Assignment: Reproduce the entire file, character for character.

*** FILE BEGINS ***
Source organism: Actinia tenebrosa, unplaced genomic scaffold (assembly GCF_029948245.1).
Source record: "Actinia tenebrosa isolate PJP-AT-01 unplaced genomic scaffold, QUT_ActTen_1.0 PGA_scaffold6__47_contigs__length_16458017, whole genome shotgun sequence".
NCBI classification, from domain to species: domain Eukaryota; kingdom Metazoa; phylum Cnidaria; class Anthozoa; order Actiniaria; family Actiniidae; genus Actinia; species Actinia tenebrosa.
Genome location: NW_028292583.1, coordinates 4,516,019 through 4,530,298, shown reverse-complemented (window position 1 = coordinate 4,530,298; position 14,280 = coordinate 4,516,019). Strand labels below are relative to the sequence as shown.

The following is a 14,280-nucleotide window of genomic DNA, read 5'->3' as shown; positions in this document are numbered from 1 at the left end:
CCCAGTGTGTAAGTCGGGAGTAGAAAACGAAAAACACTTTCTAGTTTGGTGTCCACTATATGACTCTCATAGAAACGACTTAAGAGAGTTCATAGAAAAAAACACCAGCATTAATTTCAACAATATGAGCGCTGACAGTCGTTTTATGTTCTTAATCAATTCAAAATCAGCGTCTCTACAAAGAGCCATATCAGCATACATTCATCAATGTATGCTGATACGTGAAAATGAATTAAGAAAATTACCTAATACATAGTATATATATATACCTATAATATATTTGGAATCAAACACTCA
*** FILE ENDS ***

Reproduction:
Source organism: Actinia tenebrosa, unplaced genomic scaffold (assembly GCF_029948245.1).
Source record: "Actinia tenebrosa isolate PJP-AT-01 unplaced genomic scaffold, QUT_ActTen_1.0 PGA_scaffold6__47_contigs__length_16458017, whole genome shotgun sequence".
NCBI classification, from domain to species: domain Eukaryota; kingdom Metazoa; phylum Cnidaria; class Anthozoa; order Actiniaria; family Actiniidae; genus Actinia; species Actinia tenebrosa.
Genome location: NW_028292583.1, coordinates 4,516,019 through 4,530,298, shown reverse-complemented (window position 1 = coordinate 4,530,298; position 14,280 = coordinate 4,516,019). Strand labels below are relative to the sequence as shown.

The following is a 14,280-nucleotide window of genomic DNA, read 5'->3' as shown; positions in this document are numbered from 1 at the left end:
CCCAGTGTGTAAGTCGGGAGTAGAAAACGAAAAACACTTTCTAGTTTGGTGTCCACTATATGACTCTCATAGAAACGACTTAAGAGAGTTCATAGAAAAAAACACCAGCATTAATTTCAACAATATGAGCGCTGACAGTCGTTTTATGTTCTTAATCAATTCAAAATCAGCGTCTCTACAAAGAGCCATATCAGCATACATTCATCAATGTATGCTGATACGTGAAAATGAATTAAGAAAATTACCTAATACATAGTATATATATATACCTATAATATATTTGGAATCAAACACTCA